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Review: 'Phillips, Dave'
'Homo Animalis'   

-  Album: 'Homo Animalis' -  Label: 'Schimpfluch Associates'
-  Genre: 'Industrial' -  Release Date: '13th June 2014'-  Catalogue No: 'SHA 01'

Our Rating:
Dank rumblings, breathing underwater, something heavy, dark and murky… growls. Screams… terror in the jungle. Something animal. Roars. Snarls. Shudders. A clamourous racket of fear… the full horror still remains to be revealed. All hell breaks loose at around the 10-minute mark – only halfway into the opening track on disc one. Phillips finally verbalises, speaking in a blank, cavernous monotone.

And so Phillips (‘Dave’ doesn’t really carry the appropriate gravitas) leads the listener through the darker corners of hell as he expounds his concept of the ‘humanimal’. Recorded over a number of years, this whopping set, which spans two discs and almost 160 minutes pulls together reworkings of earlier material released in tiny batches on cassette only, with new batteries of sound to forge an immense single work that revolves around this philosophical thematic.

The booklet includes a fractured, fragmented essay of sorts, that references a broad array of sources, from Aldous Huxley and Theodor Adorno, to Philip K Dick, Paul Auster and Whitehouse’s William Bennet – the last of which comes as little surprise on listening to the abrasive sonic matter the essay accompanies.

Teaming noise builds again, animal terror as flames crackle… ‘humanimal b’ shocks with sudden bursts of noise, stretched vocal chords and subsonic beats and eventually builds to a searing wall of agonizing noise that howls and tears at the speakers. There are moments of respite – the opening of ‘humaninal a’, which follows, is a gentle drone, but it’s soon rent by juddering earthworks, thuds and dissonant moans of anguish. Snorts and squeals, a slammed piano note, spirits swirling in a vortex… tortured souls descend into a porcine underworld. A distant mechanised grind provides the backdrop to more pained cries on the 20-minute exercise in sonic torture that is ‘Rape Culture’.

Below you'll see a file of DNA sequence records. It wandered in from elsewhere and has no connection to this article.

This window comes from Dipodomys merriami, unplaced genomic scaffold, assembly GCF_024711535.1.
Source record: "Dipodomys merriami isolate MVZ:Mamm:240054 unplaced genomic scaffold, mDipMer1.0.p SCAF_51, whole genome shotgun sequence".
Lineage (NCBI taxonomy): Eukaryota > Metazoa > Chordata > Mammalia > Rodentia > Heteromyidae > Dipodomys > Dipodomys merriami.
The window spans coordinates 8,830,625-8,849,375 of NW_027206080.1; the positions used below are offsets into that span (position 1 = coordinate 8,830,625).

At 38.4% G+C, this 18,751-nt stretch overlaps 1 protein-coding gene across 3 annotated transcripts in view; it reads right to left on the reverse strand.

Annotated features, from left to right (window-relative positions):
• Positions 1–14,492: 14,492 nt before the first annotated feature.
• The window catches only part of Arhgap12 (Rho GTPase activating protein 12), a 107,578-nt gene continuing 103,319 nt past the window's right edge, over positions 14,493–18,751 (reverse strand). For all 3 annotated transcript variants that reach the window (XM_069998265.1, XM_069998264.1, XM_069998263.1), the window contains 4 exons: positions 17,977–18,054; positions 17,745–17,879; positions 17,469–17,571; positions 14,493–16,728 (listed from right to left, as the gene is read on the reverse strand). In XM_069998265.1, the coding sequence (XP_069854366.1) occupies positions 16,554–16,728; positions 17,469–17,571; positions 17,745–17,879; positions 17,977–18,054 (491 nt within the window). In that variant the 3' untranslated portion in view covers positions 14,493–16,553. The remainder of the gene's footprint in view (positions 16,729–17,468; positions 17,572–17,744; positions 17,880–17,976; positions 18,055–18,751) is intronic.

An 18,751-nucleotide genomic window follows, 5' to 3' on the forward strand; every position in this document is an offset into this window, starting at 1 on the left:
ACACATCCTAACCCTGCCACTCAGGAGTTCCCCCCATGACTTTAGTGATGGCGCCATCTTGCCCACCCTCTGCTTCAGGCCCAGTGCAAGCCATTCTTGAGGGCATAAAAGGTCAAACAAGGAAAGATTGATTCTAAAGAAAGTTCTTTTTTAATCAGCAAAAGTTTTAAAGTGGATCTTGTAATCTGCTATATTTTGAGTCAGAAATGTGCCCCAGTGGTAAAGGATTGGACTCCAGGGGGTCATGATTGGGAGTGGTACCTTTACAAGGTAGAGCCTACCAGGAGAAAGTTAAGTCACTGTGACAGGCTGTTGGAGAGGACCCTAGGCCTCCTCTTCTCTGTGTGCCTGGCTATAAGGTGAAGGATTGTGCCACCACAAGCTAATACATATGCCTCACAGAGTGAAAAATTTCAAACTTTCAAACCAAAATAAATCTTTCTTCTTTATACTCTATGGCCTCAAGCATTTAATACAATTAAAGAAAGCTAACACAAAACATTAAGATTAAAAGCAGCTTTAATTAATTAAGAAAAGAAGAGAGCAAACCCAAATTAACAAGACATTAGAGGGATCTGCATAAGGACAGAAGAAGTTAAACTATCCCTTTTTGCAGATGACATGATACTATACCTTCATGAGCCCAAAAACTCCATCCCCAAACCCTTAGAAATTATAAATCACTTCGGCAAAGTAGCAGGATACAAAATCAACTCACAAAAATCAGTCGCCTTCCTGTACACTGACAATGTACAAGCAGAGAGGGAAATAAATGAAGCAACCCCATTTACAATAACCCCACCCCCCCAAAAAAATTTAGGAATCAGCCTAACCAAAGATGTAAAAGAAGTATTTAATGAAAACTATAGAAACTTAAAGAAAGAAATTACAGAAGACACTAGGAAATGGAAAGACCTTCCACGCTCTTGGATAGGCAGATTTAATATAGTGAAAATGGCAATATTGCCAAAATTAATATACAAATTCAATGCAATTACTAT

Disc 2 offers no respite as crashing bangs – brutal percussion, gunfire, explosions – ricochet around a sea of squalling distortion. Violent blasts of white noise, tribal drums and a low rumble of subterranean laughter growls in ‘exipotic’. A dolorous piano resonates low amidst a sea of pink noise. Teaming, squawking, bird cries from hell, howling and screaming into the void.

Pain, crying, thunderous rolls of sound crash and sustain for an eternity on ‘so… what?’ It’s utterly wretched, and absolutely horrible. The final track, the Nietzschean ‘truth is invented by liars’ is another 20 minute expanse of aural discomfort. Rain. Thunder. A lengthy spoken word piece – a tirade against god, no less – lifted from the 1993 film ‘Bad Boy Bubby’, hovers over tense jittering frequencies. A thump, a crunching hum of distortion… and then the swell of noise and torture resumes, building inexorably to a thick, dense wall of overloading distortion. It’s the sound of the end of life on earth as we know it. And then follows silence. It proves to be of little comfort.

Dave Phillips online
  author: Christopher Nosnibor

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Phillips, Dave - Homo Animalis